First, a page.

Manipulating CNTs and nanoparticles is tricky business because so many conditions affect their behavior. Just below nanoscale, at the level of individual atoms, matter acts quite differently than it does lumped together in bulk.
Already they have devised a gas sensor using only nanoparticles of tin oxide.
Their process for producing hybrid structures is far superior to the method currently available, and their work advances understanding of how materials in the quantum world interact with those in the seen world.
Surface science cluster at UWM
My goal is to make something real, that people can see and use and that has tangible results, says Chen, who came to UWM in 2003 after a year as a post-doctoral scholar at the California Institute of Technology.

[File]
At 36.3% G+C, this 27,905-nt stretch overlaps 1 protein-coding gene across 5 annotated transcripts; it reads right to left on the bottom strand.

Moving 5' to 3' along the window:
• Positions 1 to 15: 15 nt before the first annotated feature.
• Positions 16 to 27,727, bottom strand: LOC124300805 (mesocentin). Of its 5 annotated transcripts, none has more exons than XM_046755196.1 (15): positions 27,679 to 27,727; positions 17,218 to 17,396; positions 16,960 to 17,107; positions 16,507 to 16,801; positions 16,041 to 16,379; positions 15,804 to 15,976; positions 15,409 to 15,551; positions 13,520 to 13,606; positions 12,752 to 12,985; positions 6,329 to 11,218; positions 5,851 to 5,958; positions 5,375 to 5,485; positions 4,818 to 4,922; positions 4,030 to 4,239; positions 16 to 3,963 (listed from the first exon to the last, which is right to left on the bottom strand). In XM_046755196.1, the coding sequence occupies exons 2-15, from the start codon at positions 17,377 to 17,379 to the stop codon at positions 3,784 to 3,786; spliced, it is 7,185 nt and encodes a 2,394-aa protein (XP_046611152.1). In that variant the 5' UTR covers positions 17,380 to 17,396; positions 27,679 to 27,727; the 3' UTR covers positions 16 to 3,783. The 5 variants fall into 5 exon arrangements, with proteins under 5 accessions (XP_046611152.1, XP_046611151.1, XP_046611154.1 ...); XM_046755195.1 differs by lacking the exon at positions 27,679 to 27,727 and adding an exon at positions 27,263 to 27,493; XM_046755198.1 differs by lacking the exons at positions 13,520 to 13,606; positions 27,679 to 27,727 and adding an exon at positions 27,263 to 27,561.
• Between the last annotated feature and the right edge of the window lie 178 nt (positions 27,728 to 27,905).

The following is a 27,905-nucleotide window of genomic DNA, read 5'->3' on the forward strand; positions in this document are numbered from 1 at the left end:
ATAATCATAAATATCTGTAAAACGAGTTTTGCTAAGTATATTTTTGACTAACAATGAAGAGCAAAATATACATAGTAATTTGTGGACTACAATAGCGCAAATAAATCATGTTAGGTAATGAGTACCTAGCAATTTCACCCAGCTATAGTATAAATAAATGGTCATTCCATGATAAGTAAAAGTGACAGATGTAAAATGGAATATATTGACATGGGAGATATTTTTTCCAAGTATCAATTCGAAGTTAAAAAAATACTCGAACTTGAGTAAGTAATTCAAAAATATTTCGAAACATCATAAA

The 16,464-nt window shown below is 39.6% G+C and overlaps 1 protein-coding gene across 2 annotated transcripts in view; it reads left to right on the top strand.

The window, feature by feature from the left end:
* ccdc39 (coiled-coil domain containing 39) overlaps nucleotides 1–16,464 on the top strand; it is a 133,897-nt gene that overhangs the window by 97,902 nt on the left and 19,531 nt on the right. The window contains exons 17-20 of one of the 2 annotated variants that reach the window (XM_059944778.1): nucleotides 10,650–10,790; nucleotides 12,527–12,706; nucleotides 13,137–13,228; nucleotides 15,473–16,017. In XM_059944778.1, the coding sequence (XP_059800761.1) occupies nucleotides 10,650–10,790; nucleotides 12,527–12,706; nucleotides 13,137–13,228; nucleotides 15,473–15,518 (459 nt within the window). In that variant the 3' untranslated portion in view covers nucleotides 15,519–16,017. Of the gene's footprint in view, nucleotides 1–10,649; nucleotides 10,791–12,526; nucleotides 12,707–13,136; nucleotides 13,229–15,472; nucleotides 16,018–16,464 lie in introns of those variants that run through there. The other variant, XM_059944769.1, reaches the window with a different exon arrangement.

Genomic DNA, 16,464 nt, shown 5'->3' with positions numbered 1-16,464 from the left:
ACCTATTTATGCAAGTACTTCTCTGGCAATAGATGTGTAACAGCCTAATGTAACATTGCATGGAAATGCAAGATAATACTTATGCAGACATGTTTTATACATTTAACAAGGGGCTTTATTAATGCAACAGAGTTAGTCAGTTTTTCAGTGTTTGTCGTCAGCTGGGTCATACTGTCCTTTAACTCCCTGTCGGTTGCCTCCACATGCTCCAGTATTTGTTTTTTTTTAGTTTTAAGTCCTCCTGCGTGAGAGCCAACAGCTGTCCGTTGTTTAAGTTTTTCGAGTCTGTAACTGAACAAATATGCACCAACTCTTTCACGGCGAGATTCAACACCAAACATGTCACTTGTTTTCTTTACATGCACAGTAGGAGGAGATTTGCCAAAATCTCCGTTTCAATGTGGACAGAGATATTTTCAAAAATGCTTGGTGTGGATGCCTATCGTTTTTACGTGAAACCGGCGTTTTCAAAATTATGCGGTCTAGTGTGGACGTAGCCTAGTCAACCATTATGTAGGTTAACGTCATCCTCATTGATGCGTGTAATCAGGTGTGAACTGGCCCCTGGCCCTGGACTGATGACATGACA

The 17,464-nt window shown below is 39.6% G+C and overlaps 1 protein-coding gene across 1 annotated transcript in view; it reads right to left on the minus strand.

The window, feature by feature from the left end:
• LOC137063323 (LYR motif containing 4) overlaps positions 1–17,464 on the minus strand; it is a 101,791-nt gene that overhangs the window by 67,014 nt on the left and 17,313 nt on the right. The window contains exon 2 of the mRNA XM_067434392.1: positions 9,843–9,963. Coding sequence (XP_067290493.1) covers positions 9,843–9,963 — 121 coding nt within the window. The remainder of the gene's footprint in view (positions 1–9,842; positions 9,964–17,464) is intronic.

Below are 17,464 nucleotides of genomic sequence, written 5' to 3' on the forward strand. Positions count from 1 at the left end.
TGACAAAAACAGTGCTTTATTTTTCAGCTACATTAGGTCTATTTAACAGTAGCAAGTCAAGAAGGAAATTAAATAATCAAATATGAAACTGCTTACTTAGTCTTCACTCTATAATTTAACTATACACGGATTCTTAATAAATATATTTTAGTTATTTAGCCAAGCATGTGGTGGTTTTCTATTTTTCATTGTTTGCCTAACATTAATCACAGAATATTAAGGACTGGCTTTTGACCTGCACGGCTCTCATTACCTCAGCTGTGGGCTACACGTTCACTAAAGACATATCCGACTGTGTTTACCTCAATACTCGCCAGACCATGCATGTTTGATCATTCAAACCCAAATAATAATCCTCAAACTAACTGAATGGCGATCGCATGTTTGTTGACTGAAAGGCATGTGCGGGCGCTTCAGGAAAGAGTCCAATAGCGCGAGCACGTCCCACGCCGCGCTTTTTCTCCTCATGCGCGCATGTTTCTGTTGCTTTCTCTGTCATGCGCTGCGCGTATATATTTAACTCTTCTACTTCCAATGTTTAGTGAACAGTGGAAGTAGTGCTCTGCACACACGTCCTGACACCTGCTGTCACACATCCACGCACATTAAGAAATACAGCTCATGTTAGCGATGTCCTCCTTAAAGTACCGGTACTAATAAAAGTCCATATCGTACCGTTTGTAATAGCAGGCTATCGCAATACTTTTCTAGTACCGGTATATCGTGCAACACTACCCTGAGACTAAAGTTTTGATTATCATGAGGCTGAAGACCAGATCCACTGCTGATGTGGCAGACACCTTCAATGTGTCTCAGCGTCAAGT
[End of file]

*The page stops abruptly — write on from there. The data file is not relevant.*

With two patents pending and funding from sources such as the National Science Foundation and the Xerox Corporation, he is well on his way.
Chen is one of a cluster of UWM scientists in engineering, chemistry and physics who conduct research into nano- and surface science. In fact, UWMs Laboratory for Surface Studies, a University of Wisconsin System Center of Excellence, brings together the work of 13 faculty who explore the structure and properties of solid surfaces and the interaction of surfaces with atoms and molecules.
The labs research encompasses topics such as thin films and laminates, spintronics, molecular wires, optical fiber sensing, and properties such as catalysis, corrosion and friction.
New materials, cool features
When it comes to size, theres tiny and then theres tiny all over. Nanostructures can be at nanoscale in either one, two or three dimensions, or any combination. The structures properties are determined by the number of dimensions at nanoscale, its shape, and the material its made
|Contact: Junhong Chen|
University of Wisconsin - Milwaukee